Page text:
What happens if true journalism dies?

I had a conversation the other day with a group of die-hard newspaper subscription holders. They were around my parents’ ages, but they were also computer savvy. But they were concerned at how the paper was shrinking, and about different newsgroups going out of business. One told me her friend’s daughter – a journalism major – was happy just to get an interview at Wells Fargo several states away.

My concern is not in the amount of information out there, but the truth of the information. While it’s fine and sometimes funny to hear a Chris Matthews paranoid rant or a Lou Dobbs spin, I want to know the facts first. And while it’s great to witness a race to a scene with cameras to get the scoop, it’s still missing an element that only a newspaper story can give: that researched background. There’s nothing new under the sun, so when someone holds up a Holocaust museum, I don’t just want to see the story unfold, I want to know everything about the story. That well-researched newspaper article can give me not just an eyewitness account, but a factual background (set the scene, tell me why), different viewpoints, and summarized points for me to digest. One article, with all the reference, research, and facts I need helps me make my OWN opinion. Then, I can form my own commentary without a Chris or Lou or Rachel  in my ear first.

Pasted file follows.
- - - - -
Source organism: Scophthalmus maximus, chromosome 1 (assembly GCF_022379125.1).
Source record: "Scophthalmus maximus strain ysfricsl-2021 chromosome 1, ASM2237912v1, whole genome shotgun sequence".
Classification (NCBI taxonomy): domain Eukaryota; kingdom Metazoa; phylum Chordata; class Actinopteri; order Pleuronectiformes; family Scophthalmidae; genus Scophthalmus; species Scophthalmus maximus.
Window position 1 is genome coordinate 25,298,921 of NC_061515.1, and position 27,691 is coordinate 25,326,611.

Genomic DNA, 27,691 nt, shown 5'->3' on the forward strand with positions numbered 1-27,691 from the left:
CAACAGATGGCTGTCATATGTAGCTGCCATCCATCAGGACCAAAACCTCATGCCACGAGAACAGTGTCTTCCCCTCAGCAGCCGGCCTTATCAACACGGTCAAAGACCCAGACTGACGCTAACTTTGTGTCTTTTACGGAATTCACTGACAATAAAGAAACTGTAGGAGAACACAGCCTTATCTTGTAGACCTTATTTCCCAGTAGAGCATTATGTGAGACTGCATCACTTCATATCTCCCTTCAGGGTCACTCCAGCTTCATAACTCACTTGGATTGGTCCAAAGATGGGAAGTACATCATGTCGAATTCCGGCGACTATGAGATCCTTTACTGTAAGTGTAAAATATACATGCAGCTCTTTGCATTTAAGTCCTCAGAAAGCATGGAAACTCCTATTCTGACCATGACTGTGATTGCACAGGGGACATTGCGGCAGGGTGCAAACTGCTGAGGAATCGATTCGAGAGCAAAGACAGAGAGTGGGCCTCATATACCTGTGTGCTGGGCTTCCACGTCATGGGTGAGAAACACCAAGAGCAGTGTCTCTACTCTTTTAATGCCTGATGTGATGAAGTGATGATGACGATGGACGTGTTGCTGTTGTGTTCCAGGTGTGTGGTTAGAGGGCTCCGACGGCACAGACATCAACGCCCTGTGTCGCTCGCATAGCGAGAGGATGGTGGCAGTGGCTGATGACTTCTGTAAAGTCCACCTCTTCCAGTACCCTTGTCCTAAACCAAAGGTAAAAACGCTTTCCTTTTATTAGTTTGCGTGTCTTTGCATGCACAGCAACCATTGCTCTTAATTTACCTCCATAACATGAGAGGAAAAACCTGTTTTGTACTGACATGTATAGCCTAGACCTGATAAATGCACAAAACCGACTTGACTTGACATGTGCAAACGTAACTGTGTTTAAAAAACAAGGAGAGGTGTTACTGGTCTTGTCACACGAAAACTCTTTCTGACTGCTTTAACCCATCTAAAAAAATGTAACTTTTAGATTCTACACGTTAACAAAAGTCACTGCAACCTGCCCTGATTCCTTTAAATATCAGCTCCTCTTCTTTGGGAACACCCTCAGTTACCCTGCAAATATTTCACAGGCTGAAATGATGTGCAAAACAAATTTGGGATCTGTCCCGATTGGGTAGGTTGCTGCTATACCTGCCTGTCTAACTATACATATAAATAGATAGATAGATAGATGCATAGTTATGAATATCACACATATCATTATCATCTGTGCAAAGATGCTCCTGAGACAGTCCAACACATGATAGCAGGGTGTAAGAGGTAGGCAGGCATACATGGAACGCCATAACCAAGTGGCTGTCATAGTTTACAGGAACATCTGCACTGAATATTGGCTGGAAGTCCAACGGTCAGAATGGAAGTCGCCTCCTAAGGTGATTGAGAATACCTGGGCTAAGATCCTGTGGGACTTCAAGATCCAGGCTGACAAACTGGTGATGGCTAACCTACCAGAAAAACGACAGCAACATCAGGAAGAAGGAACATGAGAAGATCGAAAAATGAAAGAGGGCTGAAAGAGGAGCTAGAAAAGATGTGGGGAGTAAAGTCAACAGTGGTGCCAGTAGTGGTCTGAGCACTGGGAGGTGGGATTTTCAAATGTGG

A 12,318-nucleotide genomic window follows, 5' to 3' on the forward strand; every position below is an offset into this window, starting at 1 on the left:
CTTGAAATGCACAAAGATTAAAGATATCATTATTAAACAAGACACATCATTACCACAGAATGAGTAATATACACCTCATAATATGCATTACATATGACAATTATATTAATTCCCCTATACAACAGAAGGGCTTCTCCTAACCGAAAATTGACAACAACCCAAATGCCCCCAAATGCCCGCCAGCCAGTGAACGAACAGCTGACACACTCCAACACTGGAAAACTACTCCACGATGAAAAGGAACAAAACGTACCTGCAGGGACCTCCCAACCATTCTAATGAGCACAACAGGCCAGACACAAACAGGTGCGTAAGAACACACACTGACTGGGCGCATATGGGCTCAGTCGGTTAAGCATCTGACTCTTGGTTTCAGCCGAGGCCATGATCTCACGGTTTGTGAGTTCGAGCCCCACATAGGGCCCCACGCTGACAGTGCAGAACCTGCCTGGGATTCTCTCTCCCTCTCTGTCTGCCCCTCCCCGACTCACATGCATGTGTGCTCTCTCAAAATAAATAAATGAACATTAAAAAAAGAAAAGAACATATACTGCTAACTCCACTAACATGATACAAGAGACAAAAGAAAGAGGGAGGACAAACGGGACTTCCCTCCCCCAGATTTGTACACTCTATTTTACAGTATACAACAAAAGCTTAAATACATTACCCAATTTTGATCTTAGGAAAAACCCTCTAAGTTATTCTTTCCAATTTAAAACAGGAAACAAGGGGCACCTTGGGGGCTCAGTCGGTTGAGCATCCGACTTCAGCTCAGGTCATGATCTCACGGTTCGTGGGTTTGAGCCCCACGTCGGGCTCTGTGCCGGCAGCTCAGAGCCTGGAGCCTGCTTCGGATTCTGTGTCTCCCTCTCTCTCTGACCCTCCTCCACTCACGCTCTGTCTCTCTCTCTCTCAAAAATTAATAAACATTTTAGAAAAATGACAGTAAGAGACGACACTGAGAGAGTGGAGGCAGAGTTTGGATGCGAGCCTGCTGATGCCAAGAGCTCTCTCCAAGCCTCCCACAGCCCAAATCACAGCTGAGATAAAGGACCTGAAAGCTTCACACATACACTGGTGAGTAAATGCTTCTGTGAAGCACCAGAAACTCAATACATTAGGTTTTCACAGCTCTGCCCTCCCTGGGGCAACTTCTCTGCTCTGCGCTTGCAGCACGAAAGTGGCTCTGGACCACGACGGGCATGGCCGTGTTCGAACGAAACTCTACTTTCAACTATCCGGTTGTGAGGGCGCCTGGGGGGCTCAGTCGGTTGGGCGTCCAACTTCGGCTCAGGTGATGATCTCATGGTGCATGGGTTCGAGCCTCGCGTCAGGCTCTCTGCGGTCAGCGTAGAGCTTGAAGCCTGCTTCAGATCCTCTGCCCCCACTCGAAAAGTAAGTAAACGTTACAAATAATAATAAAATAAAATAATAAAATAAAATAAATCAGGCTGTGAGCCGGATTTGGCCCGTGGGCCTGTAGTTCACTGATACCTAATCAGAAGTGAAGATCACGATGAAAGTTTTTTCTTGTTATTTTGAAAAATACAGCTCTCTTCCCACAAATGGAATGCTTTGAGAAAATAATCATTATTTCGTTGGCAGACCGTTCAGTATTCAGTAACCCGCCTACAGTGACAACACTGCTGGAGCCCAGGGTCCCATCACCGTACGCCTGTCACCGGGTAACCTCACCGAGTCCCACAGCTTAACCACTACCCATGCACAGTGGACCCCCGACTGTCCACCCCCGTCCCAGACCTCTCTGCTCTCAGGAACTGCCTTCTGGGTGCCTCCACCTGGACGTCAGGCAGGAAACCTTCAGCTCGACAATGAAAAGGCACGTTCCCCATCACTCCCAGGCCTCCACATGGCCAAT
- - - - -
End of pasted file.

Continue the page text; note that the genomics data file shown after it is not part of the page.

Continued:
What happens when we gossip about the news? What happens when we can’t go a step further and discuss, debate and wrestle with the abstract life lessons underneath the facts, instead just adding on to what we think we know from hourly internet updates? What happens if the art of true journalism dies?

Good storytelling, bad writing

When I pick up a book from the library or bookstore and read the back cover, I get intrigued by the plot of the story. But before I make that selection, I open to the middle of the book and read a couple of pages. If my skin starts to crawl, it’s over. The book goes back on the shelf. Bad writing can totally kill a good story plot.

Sometimes writers (especially novelists) are so hung up on book sales and getting their names out there, that they forget we have to actually read the book. Writers can get obsessed with elements like how many people are going to die, is there a cliff hanger at the end of every chapter, or how many characters are mentally unstable and what are they doing to move the story along. These things (and more) supposedly help sell books.

Yes, it’s true that in this fast-paced world it’s harder to keep a reader’s attention. How many people are interested in deconstructing the symbolism of your novel? How many want to plow through the allegory in your memoir? Not many. But please remember that you are a writer. Writing is an art, a craft. And good writing is about more than good storytelling. Good writing pulls the reader in and makes them a part of your journey. And isn’t that what will keep your readers buying?